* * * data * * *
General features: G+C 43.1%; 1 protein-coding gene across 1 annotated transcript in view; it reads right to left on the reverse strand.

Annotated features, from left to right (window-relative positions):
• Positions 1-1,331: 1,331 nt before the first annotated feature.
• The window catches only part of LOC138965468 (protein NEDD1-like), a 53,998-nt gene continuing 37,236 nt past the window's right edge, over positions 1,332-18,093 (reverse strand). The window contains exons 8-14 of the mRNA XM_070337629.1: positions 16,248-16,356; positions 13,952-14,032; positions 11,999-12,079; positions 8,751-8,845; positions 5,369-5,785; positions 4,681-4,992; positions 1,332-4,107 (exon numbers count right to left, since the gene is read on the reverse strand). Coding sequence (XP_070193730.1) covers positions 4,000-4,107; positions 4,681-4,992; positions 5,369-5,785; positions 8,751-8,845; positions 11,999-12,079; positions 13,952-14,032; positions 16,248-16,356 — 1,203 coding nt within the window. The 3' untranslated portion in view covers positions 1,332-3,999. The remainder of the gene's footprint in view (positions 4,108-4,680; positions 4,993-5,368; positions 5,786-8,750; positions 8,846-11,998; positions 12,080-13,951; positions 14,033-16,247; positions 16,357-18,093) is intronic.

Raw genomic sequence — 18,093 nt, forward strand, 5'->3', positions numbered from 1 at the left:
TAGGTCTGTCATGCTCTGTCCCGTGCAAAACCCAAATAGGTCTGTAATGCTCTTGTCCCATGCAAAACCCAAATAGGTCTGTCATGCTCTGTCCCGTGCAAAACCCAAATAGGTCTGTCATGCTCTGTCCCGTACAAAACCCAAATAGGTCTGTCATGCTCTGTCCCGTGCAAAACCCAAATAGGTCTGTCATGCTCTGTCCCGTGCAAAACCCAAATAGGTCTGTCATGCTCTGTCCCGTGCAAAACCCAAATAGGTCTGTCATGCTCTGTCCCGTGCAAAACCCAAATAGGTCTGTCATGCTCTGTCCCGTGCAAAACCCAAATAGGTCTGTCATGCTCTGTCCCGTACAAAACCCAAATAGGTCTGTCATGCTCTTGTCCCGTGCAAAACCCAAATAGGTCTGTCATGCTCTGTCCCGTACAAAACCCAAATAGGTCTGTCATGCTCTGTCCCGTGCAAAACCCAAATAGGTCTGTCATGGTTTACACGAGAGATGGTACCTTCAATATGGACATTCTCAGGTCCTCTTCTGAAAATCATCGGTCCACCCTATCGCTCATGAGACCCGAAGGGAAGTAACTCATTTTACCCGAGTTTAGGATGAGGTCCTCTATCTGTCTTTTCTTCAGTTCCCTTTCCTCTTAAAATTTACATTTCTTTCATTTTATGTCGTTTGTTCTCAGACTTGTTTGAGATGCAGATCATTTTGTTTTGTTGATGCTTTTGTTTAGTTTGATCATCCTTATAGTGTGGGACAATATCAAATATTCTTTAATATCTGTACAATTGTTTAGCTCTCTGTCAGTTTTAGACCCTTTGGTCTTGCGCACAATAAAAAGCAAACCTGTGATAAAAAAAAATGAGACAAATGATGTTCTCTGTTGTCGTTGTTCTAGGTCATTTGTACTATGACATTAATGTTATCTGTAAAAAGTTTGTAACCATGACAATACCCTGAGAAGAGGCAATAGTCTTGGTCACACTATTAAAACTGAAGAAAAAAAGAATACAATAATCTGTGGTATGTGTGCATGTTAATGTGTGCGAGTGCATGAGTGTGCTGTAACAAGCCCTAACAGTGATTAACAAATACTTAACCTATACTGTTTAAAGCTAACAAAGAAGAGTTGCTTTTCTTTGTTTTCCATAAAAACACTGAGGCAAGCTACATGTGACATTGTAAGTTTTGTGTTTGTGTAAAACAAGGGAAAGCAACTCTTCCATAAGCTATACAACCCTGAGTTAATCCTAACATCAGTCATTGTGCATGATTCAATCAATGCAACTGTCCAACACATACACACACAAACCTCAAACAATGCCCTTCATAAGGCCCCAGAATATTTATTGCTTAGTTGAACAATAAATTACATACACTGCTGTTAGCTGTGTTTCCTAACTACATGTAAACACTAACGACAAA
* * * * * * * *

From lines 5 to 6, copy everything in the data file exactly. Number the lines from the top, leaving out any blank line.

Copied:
Raw genomic sequence — 18,093 nt, forward strand, 5'->3', positions numbered from 1 at the left:
TAGGTCTGTCATGCTCTGTCCCGTGCAAAACCCAAATAGGTCTGTAATGCTCTTGTCCCATGCAAAACCCAAATAGGTCTGTCATGCTCTGTCCCGTGCAAAACCCAAATAGGTCTGTCATGCTCTGTCCCGTACAAAACCCAAATAGGTCTGTCATGCTCTGTCCCGTGCAAAACCCAAATAGGTCTGTCATGCTCTGTCCCGTGCAAAACCCAAATAGGTCTGTCATGCTCTGTCCCGTGCAAAACCCAAATAGGTCTGTCATGCTCTGTCCCGTGCAAAACCCAAATAGGTCTGTCATGCTCTGTCCCGTGCAAAACCCAAATAGGTCTGTCATGCTCTGTCCCGTACAAAACCCAAATAGGTCTGTCATGCTCTTGTCCCGTGCAAAACCCAAATAGGTCTGTCATGCTCTGTCCCGTACAAAACCCAAATAGGTCTGTCATGCTCTGTCCCGTGCAAAACCCAAATAGGTCTGTCATGGTTTACACGAGAGATGGTACCTTCAATATGGACATTCTCAGGTCCTCTTCTGAAAATCATCGGTCCACCCTATCGCTCATGAGACCCGAAGGGAAGTAACTCATTTTACCCGAGTTTAGGATGAGGTCCTCTATCTGTCTTTTCTTCAGTTCCCTTTCCTCTTAAAATTTACATTTCTTTCATTTTATGTCGTTTGTTCTCAGACTTGTTTGAGATGCAGATCATTTTGTTTTGTTGATGCTTTTGTTTAGTTTGATCATCCTTATAGTGTGGGACAATATCAAATATTCTTTAATATCTGTACAATTGTTTAGCTCTCTGTCAGTTTTAGACCCTTTGGTCTTGCGCACAATAAAAAGCAAACCTGTGATAAAAAAAAATGAGACAAATGATGTTCTCTGTTGTCGTTGTTCTAGGTCATTTGTACTATGACATTAATGTTATCTGTAAAAAGTTTGTAACCATGACAATACCCTGAGAAGAGGCAATAGTCTTGGTCACACTATTAAAACTGAAGAAAAAAAGAATACAATAATCTGTGGTATGTGTGCATGTTAATGTGTGCGAGTGCATGAGTGTGCTGTAACAAGCCCTAACAGTGATTAACAAATACTTAACCTATACTGTTTAAAGCTAACAAAGAAGAGTTGCTTTTCTTTGTTTTCCATAAAAACACTGAGGCAAGCTACATGTGACATTGTAAGTTTTGTGTTTGTGTAAAACAAGGGAAAGCAACTCTTCCATAAGCTATACAACCCTGAGTTAATCCTAACATCAGTCATTGTGCATGATTCAATCAATGCAACTGTCCAACACATACACACACAAACCTCAAACAATGCCCTTCATAAGGCCCCAGAATATTTATTGCTTAGTTGAACAATAAATTACATACACTGCTGTTAGCTGTGTTTCCTAACTACATGTAAACACTAACGACAAA